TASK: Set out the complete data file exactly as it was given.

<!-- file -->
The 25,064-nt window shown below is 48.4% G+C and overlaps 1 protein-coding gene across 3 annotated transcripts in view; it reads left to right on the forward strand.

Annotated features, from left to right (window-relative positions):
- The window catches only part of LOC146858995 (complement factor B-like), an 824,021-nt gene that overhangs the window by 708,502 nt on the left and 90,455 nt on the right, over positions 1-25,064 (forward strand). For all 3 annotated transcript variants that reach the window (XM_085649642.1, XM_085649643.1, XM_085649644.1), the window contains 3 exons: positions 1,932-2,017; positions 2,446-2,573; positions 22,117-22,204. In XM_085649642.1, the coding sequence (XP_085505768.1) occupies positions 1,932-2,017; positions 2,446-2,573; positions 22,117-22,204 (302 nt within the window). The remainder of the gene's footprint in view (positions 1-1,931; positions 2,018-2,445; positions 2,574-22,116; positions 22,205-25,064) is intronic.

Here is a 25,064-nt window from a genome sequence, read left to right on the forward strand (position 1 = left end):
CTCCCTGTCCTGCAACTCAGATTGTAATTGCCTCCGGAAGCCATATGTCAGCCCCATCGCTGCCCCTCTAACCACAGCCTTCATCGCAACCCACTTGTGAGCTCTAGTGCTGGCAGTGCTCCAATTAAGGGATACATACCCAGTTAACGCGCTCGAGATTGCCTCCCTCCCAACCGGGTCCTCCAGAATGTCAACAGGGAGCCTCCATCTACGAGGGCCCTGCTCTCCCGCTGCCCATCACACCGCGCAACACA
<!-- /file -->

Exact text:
The 25,064-nt window shown below is 48.4% G+C and overlaps 1 protein-coding gene across 3 annotated transcripts in view; it reads left to right on the forward strand.

Annotated features, from left to right (window-relative positions):
- The window catches only part of LOC146858995 (complement factor B-like), an 824,021-nt gene that overhangs the window by 708,502 nt on the left and 90,455 nt on the right, over positions 1-25,064 (forward strand). For all 3 annotated transcript variants that reach the window (XM_085649642.1, XM_085649643.1, XM_085649644.1), the window contains 3 exons: positions 1,932-2,017; positions 2,446-2,573; positions 22,117-22,204. In XM_085649642.1, the coding sequence (XP_085505768.1) occupies positions 1,932-2,017; positions 2,446-2,573; positions 22,117-22,204 (302 nt within the window). The remainder of the gene's footprint in view (positions 1-1,931; positions 2,018-2,445; positions 2,574-22,116; positions 22,205-25,064) is intronic.

Here is a 25,064-nt window from a genome sequence, read left to right on the forward strand (position 1 = left end):
CTCCCTGTCCTGCAACTCAGATTGTAATTGCCTCCGGAAGCCATATGTCAGCCCCATCGCTGCCCCTCTAACCACAGCCTTCATCGCAACCCACTTGTGAGCTCTAGTGCTGGCAGTGCTCCAATTAAGGGATACATACCCAGTTAACGCGCTCGAGATTGCCTCCCTCCCAACCGGGTCCTCCAGAATGTCAACAGGGAGCCTCCATCTACGAGGGCCCTGCTCTCCCGCTGCCCATCACACCGCGCAACACA